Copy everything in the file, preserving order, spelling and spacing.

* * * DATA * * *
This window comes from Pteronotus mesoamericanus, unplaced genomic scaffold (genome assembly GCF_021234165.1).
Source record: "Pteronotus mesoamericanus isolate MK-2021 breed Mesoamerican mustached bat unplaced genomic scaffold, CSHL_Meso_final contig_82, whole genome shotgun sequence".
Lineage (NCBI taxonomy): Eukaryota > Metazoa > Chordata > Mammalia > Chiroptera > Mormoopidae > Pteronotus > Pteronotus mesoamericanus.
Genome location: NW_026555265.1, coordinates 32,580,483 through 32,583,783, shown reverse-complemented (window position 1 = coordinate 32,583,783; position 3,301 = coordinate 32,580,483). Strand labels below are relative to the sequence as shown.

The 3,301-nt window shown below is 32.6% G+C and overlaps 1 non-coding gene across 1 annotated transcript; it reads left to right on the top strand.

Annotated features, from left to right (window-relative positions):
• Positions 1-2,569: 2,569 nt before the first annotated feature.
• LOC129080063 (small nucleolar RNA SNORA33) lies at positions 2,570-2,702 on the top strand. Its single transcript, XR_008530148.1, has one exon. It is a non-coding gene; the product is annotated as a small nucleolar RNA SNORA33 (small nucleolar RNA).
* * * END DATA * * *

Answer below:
This window comes from Pteronotus mesoamericanus, unplaced genomic scaffold (genome assembly GCF_021234165.1).
Source record: "Pteronotus mesoamericanus isolate MK-2021 breed Mesoamerican mustached bat unplaced genomic scaffold, CSHL_Meso_final contig_82, whole genome shotgun sequence".
Lineage (NCBI taxonomy): Eukaryota > Metazoa > Chordata > Mammalia > Chiroptera > Mormoopidae > Pteronotus > Pteronotus mesoamericanus.
Genome location: NW_026555265.1, coordinates 32,580,483 through 32,583,783, shown reverse-complemented (window position 1 = coordinate 32,583,783; position 3,301 = coordinate 32,580,483). Strand labels below are relative to the sequence as shown.

The 3,301-nt window shown below is 32.6% G+C and overlaps 1 non-coding gene across 1 annotated transcript; it reads left to right on the top strand.

Annotated features, from left to right (window-relative positions):
• Positions 1-2,569: 2,569 nt before the first annotated feature.
• LOC129080063 (small nucleolar RNA SNORA33) lies at positions 2,570-2,702 on the top strand. Its single transcript, XR_008530148.1, has one exon. It is a non-coding gene; the product is annotated as a small nucleolar RNA SNORA33 (small nucleolar RNA).